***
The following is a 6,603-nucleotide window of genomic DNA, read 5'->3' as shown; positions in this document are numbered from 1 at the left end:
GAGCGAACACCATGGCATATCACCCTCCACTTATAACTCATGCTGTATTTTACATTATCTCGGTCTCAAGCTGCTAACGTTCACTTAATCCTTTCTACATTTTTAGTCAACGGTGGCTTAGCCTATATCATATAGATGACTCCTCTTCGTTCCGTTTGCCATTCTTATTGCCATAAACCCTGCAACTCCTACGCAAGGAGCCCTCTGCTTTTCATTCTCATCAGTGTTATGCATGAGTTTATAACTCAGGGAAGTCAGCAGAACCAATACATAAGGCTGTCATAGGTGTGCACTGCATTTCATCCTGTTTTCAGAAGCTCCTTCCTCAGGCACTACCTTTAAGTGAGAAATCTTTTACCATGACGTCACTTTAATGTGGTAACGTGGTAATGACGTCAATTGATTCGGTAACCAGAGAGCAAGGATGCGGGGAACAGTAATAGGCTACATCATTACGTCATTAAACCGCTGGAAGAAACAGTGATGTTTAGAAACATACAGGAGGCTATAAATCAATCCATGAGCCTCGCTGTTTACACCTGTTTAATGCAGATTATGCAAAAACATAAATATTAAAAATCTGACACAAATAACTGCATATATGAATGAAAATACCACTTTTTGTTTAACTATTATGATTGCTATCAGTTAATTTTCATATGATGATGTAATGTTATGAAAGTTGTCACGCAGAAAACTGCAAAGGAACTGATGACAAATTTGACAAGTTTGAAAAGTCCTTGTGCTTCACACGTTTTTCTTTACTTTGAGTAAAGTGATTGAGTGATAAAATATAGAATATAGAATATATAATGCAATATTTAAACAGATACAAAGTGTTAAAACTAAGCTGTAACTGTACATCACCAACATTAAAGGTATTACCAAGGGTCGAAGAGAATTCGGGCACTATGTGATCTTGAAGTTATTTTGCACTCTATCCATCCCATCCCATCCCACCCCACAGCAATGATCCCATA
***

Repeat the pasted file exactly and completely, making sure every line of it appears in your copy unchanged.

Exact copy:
The following is a 6,603-nucleotide window of genomic DNA, read 5'->3' as shown; positions in this document are numbered from 1 at the left end:
GAGCGAACACCATGGCATATCACCCTCCACTTATAACTCATGCTGTATTTTACATTATCTCGGTCTCAAGCTGCTAACGTTCACTTAATCCTTTCTACATTTTTAGTCAACGGTGGCTTAGCCTATATCATATAGATGACTCCTCTTCGTTCCGTTTGCCATTCTTATTGCCATAAACCCTGCAACTCCTACGCAAGGAGCCCTCTGCTTTTCATTCTCATCAGTGTTATGCATGAGTTTATAACTCAGGGAAGTCAGCAGAACCAATACATAAGGCTGTCATAGGTGTGCACTGCATTTCATCCTGTTTTCAGAAGCTCCTTCCTCAGGCACTACCTTTAAGTGAGAAATCTTTTACCATGACGTCACTTTAATGTGGTAACGTGGTAATGACGTCAATTGATTCGGTAACCAGAGAGCAAGGATGCGGGGAACAGTAATAGGCTACATCATTACGTCATTAAACCGCTGGAAGAAACAGTGATGTTTAGAAACATACAGGAGGCTATAAATCAATCCATGAGCCTCGCTGTTTACACCTGTTTAATGCAGATTATGCAAAAACATAAATATTAAAAATCTGACACAAATAACTGCATATATGAATGAAAATACCACTTTTTGTTTAACTATTATGATTGCTATCAGTTAATTTTCATATGATGATGTAATGTTATGAAAGTTGTCACGCAGAAAACTGCAAAGGAACTGATGACAAATTTGACAAGTTTGAAAAGTCCTTGTGCTTCACACGTTTTTCTTTACTTTGAGTAAAGTGATTGAGTGATAAAATATAGAATATAGAATATATAATGCAATATTTAAACAGATACAAAGTGTTAAAACTAAGCTGTAACTGTACATCACCAACATTAAAGGTATTACCAAGGGTCGAAGAGAATTCGGGCACTATGTGATCTTGAAGTTATTTTGCACTCTATCCATCCCATCCCATCCCACCCCACAGCAATGATCCCATA